Everything is made up out of atoms. Not only trees, animals or the ink in these letters, but also astronomical objects such as stars and planets. Stars are basically extremely hot and dense clouds of atoms, emitting light in all directions. Astronomers are interested in which atoms build up stars, as this helps us understand how stars and galaxies evolve. Information about the composition of a star can be found from the light emitted by the star. The light emitted by a star consists out of many colours, or so-called wavelengths. To understand this, we should consider the processes that occur inside a star. The inner part of a star shines with a constant intensity at all wavelengths. Atoms in the outer part of a star absorb parts of the light that was emitted by the inner part. However, atoms only absorb light with specific wavelengths characteristic for the atom. For this reason, the intensity shows dips at certain wavelengths which are called absorption lines. Each element has its own unique set of absorption lines. In this way, the light emitted by a star is characterized by the atoms that are present in the star. Astronomers measure the light from stars using a method called spectroscopy. In spectroscopy, the spectrum of a star is recorded by measuring the intensity of the light at various wavelengths. By identifying the absorption lines in the recorded spectrum, one can infer which atoms are present in the star. Moreover, from the shape of an absorption line, the conditions in a star can be probed. For instance, from the depth of an absorption line one can determine the amount of a certain element that is present in a star. This is because the amount of light that is absorbed is related to the number of atoms. The shape of an absorption line can also tell us about the temperature and gravity in a star. Though, before all these parameters can be derived, the unique sets of absorption lines for different elements needs to be known. Luckily, the set of absorption lines characterizing an element can be measured in the lab. For some elements however, intrinsic processes influence the shape of the absorption lines, which complicates probing these stellar conditions. The element scandium for instance, shows very broad absorption lines. This is because the shape of scandium absorption lines in stellar spectra is not only affected by the stellar temperature, gravity and scandium abundance, but also by an intrinsic process called hyperfine structure splitting. In order to analyse scandium absorption lines in stellar spectra, it is necessary to know the influence that hyperfine structure splitting has on the shape of the absorption line. This can be described using so-called hyperfine structure constants. In this project, these constants have been measured for several scandium lines by means of laboratory experiments. This was done by recording a spectrum of pure scandium in the lab. A model was built to reproduce the shape of the recorded scandium lines using the hyperfine structure constants. The model was fit to the observed spectrum, which returned the hyperfine structure constants for several scandium lines. Using the constants determined in this thesis, we are better able to read the light from the stars and determine what is going on in the vast universe surrounding our small blue rock. (Less)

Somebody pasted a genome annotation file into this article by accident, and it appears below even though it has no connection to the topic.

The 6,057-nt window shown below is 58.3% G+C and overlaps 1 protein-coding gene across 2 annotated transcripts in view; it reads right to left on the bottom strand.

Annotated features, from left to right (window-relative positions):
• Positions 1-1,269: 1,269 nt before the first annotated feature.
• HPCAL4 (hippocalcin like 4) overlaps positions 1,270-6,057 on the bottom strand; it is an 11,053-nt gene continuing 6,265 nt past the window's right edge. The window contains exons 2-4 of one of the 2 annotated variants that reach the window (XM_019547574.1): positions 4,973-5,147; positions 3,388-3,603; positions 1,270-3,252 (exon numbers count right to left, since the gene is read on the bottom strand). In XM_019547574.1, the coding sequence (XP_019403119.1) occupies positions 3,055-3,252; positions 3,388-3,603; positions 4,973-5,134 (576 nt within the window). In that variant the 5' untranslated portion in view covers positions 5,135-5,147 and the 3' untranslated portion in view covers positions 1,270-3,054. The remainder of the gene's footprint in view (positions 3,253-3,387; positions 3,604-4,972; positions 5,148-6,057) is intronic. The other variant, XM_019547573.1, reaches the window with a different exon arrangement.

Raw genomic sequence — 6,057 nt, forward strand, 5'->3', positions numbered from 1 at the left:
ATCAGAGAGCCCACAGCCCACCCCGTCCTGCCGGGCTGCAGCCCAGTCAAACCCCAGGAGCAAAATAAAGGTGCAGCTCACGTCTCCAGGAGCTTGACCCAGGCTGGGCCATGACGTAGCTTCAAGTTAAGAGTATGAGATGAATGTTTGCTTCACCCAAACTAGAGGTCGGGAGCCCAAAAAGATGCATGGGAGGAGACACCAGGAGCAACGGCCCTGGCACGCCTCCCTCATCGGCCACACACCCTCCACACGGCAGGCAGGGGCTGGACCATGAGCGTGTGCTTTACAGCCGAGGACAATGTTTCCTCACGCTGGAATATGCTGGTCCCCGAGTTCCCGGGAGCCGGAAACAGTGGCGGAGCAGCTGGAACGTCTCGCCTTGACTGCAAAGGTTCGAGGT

Please use this url to cite or link to this publication: